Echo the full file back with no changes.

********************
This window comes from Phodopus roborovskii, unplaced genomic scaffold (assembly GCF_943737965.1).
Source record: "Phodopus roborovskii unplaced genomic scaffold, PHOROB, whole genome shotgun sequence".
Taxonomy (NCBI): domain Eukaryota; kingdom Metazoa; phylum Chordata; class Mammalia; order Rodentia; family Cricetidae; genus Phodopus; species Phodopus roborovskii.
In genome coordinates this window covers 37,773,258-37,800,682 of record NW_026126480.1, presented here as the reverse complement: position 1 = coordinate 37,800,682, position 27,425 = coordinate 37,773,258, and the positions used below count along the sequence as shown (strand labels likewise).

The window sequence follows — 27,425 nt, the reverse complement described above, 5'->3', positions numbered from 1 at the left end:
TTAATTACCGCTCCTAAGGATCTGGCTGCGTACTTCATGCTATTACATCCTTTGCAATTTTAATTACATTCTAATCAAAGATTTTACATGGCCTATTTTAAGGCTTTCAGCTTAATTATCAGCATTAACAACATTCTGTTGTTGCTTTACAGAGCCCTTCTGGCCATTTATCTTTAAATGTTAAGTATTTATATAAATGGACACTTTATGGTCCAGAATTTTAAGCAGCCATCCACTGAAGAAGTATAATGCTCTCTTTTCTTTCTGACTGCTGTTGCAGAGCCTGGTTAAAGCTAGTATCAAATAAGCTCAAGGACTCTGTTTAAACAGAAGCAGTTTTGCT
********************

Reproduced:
This window comes from Phodopus roborovskii, unplaced genomic scaffold (assembly GCF_943737965.1).
Source record: "Phodopus roborovskii unplaced genomic scaffold, PHOROB, whole genome shotgun sequence".
Taxonomy (NCBI): domain Eukaryota; kingdom Metazoa; phylum Chordata; class Mammalia; order Rodentia; family Cricetidae; genus Phodopus; species Phodopus roborovskii.
In genome coordinates this window covers 37,773,258-37,800,682 of record NW_026126480.1, presented here as the reverse complement: position 1 = coordinate 37,800,682, position 27,425 = coordinate 37,773,258, and the positions used below count along the sequence as shown (strand labels likewise).

The window sequence follows — 27,425 nt, the reverse complement described above, 5'->3', positions numbered from 1 at the left end:
TTAATTACCGCTCCTAAGGATCTGGCTGCGTACTTCATGCTATTACATCCTTTGCAATTTTAATTACATTCTAATCAAAGATTTTACATGGCCTATTTTAAGGCTTTCAGCTTAATTATCAGCATTAACAACATTCTGTTGTTGCTTTACAGAGCCCTTCTGGCCATTTATCTTTAAATGTTAAGTATTTATATAAATGGACACTTTATGGTCCAGAATTTTAAGCAGCCATCCACTGAAGAAGTATAATGCTCTCTTTTCTTTCTGACTGCTGTTGCAGAGCCTGGTTAAAGCTAGTATCAAATAAGCTCAAGGACTCTGTTTAAACAGAAGCAGTTTTGCT